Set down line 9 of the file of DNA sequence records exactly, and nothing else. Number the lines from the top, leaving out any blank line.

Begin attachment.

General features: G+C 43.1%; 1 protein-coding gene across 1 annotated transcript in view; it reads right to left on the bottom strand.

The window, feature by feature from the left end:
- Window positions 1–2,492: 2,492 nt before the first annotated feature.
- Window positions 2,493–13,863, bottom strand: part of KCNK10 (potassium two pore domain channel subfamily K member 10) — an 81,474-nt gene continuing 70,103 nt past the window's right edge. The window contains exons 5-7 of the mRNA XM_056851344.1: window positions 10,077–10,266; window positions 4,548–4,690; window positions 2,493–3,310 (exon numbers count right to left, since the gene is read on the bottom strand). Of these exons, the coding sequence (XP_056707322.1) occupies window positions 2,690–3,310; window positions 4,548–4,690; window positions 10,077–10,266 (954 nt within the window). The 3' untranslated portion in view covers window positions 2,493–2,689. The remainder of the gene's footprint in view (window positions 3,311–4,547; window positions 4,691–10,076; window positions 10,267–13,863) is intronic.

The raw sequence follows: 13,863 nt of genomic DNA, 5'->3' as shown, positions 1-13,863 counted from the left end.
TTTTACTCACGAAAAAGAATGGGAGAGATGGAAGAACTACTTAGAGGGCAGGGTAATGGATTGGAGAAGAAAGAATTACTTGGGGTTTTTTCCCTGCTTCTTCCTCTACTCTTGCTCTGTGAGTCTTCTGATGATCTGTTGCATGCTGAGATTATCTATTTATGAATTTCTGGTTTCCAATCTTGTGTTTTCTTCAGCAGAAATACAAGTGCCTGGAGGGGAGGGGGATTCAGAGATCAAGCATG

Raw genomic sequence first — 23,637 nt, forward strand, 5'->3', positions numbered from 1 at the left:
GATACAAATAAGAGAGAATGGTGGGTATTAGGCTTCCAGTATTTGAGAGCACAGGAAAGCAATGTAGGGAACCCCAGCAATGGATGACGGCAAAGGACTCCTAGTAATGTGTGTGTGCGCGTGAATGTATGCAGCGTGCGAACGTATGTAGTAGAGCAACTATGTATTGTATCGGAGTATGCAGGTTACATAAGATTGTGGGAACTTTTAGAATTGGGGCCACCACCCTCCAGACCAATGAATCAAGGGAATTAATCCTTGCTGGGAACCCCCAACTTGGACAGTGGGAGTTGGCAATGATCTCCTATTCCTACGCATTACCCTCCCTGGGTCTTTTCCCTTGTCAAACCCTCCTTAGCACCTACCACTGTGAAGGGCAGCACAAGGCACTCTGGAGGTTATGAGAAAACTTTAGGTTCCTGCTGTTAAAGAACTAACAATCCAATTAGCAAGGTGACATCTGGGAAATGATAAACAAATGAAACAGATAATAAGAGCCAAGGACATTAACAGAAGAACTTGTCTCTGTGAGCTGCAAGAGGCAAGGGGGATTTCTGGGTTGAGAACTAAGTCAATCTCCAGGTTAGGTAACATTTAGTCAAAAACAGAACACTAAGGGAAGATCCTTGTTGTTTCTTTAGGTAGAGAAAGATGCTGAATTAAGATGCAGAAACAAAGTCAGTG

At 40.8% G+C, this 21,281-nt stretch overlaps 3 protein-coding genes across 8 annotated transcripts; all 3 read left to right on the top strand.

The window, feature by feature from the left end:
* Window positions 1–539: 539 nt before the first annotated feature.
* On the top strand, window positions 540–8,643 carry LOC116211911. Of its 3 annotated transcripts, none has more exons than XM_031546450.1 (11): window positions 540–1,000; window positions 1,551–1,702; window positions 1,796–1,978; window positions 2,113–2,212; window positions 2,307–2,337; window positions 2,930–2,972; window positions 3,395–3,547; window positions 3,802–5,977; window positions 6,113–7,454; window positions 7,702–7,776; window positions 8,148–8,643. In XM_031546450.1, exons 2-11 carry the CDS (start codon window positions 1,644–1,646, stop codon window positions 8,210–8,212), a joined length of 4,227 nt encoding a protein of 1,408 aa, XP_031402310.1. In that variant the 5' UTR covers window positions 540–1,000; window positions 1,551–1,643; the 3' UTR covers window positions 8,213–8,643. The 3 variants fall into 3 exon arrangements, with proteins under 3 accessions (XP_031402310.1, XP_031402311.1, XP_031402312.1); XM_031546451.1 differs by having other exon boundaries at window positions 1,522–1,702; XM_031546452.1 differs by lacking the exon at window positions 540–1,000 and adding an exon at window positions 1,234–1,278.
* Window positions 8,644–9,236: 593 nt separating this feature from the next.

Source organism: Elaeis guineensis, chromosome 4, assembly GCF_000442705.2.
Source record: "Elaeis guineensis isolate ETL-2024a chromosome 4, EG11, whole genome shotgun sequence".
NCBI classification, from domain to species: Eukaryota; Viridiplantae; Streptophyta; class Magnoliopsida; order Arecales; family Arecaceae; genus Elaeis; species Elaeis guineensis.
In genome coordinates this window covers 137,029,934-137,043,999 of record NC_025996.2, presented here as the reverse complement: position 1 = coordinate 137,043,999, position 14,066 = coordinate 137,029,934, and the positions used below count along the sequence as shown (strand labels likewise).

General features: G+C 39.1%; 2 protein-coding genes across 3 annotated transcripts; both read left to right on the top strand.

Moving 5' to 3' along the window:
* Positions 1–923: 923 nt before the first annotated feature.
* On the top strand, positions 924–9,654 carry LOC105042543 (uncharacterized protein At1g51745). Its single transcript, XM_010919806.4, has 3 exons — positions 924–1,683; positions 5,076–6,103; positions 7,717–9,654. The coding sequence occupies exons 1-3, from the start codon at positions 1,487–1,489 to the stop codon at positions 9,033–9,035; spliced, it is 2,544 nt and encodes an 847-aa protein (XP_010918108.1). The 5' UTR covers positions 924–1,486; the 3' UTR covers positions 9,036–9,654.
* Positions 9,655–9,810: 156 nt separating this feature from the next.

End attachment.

At 40.8% G+C, this 21,281-nt stretch overlaps 3 protein-coding genes across 8 annotated transcripts; all 3 read left to right on the top strand.